WFV, Dealburn Rd, Low Moor and Railway terrace, 20th June 2017

Bee OrchidBee OrchidOur group of ten met up with our leader for the day Martyn Priestley. He led us around this local nature reserve; created from reclaimed industrial land. It is still surrounded by industry such as chemical and engineering works and there is a constant backgound noise.

Although we were in the middle of a heatwave, on this particular day it was overcast throughout with a cooling easterly breeze. The temperature therefore stayed below 18c. Despite this lowish temperature we still managed to spot the following butterflies and moths; Ringlets, Meadow Browns, Common Blues, Small Heath, Large Skipper, Narrow-bordered Five-spot Burnets, Celypha lacunanas and a wing of a male Ghost Moth. The majority of these were found roosting and numbers of all were low.  Grass moths were however in abundance, all seemed to be Chrysoteuchia culmella.

Joan and Alice recorded 75 plants in flower. The star species were the freshly emerged Bee Orchids, at least 14 separate plants were located. Other plants of note: Melilots, Hairy and Smooth Tare, Common Spotted Orchid.  Bird's foot trefoils and clovers were seen all over this impressive and rather large site.  

Lunch was taken inside Woodlands Cricket Club. This excellent venue had been thoughtfully arranged for us by Stuart who wasn't even with us. The comfortable highbacked chairs looked very like the type of furniture to be found in a Nursing home for the elderly!  After lunch we again met up with Martyn, this time outside Railway Terrace (Raw Nook). This reserve used to be railway sidings so is very flat.  We heard singing Song Thrushes and Blackcaps. Martyn took us to the areas of heather where he explained that without constant upkeep would quickly become crowded out by birch and bramble. A Clouded Border moth was seen and also a solitary Cinnabar on the path(shielded by Alison to ensure it wasn't stood on by the group).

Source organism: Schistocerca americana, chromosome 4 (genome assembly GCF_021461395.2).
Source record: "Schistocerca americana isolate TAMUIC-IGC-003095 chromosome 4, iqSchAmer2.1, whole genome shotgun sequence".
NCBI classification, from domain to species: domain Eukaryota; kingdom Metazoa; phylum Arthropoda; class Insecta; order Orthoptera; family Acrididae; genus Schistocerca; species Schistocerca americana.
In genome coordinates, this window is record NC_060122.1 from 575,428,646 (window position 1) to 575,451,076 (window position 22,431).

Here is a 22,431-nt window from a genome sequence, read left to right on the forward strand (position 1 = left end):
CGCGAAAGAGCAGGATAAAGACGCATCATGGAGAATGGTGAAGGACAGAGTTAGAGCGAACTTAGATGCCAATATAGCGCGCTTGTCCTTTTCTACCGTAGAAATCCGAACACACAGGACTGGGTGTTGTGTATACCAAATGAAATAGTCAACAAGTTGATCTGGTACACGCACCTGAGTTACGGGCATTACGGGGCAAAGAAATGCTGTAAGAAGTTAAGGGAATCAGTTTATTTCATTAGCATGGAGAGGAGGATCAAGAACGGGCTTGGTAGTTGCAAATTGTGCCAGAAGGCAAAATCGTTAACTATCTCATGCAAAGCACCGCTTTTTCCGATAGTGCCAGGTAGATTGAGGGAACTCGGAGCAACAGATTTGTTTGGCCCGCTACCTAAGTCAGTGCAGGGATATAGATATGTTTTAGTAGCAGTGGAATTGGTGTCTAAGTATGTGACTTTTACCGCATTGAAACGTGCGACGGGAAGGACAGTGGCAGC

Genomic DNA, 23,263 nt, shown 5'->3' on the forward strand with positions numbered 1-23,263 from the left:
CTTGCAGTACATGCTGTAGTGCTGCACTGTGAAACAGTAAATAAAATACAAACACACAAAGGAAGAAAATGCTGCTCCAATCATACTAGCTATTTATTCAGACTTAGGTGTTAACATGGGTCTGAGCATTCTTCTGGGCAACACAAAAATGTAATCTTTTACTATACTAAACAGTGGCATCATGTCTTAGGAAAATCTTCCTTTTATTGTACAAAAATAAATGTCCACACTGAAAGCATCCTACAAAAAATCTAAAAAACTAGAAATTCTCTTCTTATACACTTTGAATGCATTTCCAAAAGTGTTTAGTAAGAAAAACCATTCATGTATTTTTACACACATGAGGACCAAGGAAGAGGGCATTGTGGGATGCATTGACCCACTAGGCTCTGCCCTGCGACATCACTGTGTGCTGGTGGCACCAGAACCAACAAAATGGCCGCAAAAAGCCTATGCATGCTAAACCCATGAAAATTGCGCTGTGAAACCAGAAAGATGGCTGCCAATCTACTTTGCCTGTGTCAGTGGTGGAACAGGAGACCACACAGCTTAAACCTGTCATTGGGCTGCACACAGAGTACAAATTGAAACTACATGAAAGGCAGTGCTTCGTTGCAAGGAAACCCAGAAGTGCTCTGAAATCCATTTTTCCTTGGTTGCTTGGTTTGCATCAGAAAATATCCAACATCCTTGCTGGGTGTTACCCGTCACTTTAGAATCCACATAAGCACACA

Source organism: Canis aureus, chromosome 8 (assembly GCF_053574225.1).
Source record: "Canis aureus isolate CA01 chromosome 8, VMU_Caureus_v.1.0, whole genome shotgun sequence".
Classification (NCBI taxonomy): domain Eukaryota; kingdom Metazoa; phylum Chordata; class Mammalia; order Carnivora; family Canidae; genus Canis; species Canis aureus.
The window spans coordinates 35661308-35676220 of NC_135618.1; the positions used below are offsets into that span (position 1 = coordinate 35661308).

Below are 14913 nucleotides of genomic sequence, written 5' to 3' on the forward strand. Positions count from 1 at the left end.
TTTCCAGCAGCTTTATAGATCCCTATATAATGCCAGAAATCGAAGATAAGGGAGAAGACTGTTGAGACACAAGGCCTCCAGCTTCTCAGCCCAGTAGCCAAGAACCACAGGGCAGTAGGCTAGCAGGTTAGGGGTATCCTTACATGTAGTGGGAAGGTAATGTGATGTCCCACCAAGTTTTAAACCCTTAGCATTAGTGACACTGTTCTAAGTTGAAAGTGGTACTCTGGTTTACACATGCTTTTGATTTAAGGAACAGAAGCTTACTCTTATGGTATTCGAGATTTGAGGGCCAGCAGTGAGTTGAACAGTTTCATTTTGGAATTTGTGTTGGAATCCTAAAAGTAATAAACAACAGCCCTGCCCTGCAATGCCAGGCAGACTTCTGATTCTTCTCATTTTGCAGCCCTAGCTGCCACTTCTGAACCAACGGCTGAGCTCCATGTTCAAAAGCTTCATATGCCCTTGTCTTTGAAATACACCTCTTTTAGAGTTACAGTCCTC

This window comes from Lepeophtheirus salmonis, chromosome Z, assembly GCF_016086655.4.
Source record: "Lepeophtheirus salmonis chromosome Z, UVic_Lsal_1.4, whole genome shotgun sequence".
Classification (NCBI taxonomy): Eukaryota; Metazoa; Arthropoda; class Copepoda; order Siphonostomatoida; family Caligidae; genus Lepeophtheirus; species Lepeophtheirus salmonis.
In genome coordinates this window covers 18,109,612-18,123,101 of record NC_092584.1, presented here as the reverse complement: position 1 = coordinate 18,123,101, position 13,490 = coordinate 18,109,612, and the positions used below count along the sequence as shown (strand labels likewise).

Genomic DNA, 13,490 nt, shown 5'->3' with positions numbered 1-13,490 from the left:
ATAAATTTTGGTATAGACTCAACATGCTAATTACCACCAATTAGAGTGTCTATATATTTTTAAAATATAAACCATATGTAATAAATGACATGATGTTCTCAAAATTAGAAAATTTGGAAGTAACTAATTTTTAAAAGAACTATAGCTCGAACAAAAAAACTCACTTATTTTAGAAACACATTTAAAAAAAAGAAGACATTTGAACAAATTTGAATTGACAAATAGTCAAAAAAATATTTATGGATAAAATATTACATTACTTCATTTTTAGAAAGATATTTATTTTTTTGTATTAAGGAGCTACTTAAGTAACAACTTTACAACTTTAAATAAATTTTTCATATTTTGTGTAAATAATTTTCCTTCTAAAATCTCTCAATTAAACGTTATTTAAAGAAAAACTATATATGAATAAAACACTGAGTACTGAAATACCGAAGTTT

We went to the small pond where we saw Fringed Water Lily but no dragonflies as it was probably too cool for them.

Our 3rd and final destination was Toadholes Beck. We were shown several splendid Southern Marsh Orchids. These were almost the colour of Northern Marsh but the lip shapes were certainly Southern M.

Our driver for the day was Julia. Joan had kindly co-ordinated the arrangements with Martyn. 

John Gavaghan

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